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The Kells crozier

  • Detail of staff

    Detail of staff

  • Detail of crook

    Detail of crook

  • View showing inscription on crook

    View showing inscription on crook

 

Length: 133.000 cm

Britain, Europe and Prehistory
1859.0221.1

    The ‘Kells’ Crozier

    Ireland, late 9th-11th century AD

    Irish religious relic found in London solicitor's office

    This fine crozier was found without explanation in a solicitor’s office in 1850, and was owned by Cardinal Wiseman before purchase by The British Museum in 1859. Originally it would have been venerated as a relic of a saint in the early church in Ireland, and also been a symbol of office for a leading cleric, possibly a bishop or abbot.

    The appearance of the crozier today is the result of at least two periods of ornamentation as well as early attempts to dismantle or destroy it. The core is a staff of yew wood, now cut in two. This was first encased in brass in the late ninth or tenth century when the staff was decorated with cast knobs (or ‘knops’) and cross-shaped strips. Raised borders divide the knops into panels filled with animal interlace, once covered with bright silver foil. The original casing to the curved crook had a diamond pattern grid and animal ornament.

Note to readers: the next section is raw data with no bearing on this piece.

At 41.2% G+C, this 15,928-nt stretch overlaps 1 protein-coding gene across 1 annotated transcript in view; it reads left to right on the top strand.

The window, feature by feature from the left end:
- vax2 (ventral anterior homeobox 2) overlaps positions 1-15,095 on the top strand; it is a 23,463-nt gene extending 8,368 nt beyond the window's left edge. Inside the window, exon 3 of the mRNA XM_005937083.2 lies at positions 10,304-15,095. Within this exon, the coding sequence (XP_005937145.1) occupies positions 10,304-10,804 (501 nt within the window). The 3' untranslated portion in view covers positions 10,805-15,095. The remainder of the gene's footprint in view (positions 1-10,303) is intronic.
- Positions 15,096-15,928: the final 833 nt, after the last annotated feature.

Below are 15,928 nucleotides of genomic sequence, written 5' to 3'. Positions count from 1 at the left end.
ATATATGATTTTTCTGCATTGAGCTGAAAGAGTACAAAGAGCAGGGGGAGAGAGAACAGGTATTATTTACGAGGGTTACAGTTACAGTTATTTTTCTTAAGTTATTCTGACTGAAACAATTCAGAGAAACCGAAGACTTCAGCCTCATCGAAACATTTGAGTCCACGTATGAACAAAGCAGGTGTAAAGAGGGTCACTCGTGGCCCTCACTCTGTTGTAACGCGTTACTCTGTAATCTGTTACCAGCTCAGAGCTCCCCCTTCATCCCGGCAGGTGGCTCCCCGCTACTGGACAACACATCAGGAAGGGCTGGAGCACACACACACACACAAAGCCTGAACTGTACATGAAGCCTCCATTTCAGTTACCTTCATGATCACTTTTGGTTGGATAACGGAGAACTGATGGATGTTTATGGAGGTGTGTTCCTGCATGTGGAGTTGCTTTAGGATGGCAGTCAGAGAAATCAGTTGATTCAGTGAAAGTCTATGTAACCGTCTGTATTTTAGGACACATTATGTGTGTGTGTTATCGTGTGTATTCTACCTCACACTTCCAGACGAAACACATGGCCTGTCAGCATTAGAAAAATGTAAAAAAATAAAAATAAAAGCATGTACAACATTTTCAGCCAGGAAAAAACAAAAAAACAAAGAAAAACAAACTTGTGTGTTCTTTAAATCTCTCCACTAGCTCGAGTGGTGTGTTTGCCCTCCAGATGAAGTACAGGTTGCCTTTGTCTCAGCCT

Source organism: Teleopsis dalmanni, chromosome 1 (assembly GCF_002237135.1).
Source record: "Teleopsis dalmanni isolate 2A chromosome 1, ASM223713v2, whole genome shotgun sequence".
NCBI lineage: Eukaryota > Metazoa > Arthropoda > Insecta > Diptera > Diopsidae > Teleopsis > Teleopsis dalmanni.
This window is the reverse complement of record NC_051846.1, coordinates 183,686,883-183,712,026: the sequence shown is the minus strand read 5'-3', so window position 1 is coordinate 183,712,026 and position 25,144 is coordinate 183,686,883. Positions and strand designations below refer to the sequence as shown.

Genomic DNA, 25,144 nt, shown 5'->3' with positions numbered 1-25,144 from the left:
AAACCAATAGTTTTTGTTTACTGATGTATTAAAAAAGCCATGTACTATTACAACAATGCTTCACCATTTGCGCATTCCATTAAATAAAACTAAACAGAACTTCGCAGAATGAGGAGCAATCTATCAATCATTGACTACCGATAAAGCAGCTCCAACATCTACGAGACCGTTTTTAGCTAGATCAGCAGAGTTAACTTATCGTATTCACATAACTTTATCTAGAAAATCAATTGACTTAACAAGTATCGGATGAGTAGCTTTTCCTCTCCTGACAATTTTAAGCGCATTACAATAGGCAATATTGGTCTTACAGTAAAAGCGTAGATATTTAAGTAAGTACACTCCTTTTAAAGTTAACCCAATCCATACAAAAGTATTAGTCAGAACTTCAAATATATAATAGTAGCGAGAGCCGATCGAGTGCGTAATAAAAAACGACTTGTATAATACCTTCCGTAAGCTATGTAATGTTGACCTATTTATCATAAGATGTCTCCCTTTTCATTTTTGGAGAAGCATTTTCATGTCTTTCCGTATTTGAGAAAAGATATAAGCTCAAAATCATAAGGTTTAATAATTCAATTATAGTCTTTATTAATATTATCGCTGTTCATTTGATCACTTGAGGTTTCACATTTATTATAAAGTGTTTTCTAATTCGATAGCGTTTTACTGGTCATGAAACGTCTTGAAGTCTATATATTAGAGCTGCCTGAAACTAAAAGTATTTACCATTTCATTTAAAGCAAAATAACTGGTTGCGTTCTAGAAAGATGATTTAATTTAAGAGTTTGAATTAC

In the eleventh century the crook was given an outer casing of silver sheet and a new crest of linked birds in gilded open-work. A new knop decorated with black niello and silver inlay in the Scandinavian Ringerike style replaced an earlier one at the top of the shaft. The straight end of the crook is a feature of early Irish croziers, and like many others it was altered to form a hollow box with a human head above, to hold a holy relic. On the underside of the crook a silver strip engraved in Irish asks for a prayer for Cúduilig and Maelfinnén who were involved in the refurbishment. Although these names have been identified with individuals who were important at the great Irish monastic city of Kells, County Meath, recent work has questioned this connection.

    Enshrining items which had belonged to holy men or their communities was an important feature of religious life in early medieval Ireland. Many of these shrines, like St Cuileáin’s bell, were preserved into modern times by the families of keepers who inherited this duty.

    M. MacDermott, 'The Kells Crozier', Archaeologia-12, 96 (1955), pp. 59-113

    F. Henry, Irish art during the Viking in (London, Methuen, 1967)

    S. Marzinzik, Masterpieces: Early medieval a (London, British Museum Press, 2013)

    R. Ó Floinn, Irish shrines and reliquaries (National Museum of Ireland, Dublin, 1994)

    N. Edwards, The archaeology of early Medie (London, Batsford Ltd., 1996)

    P. Harbison, The golden age of Irish art (London, Thames and Hudson, 1999)

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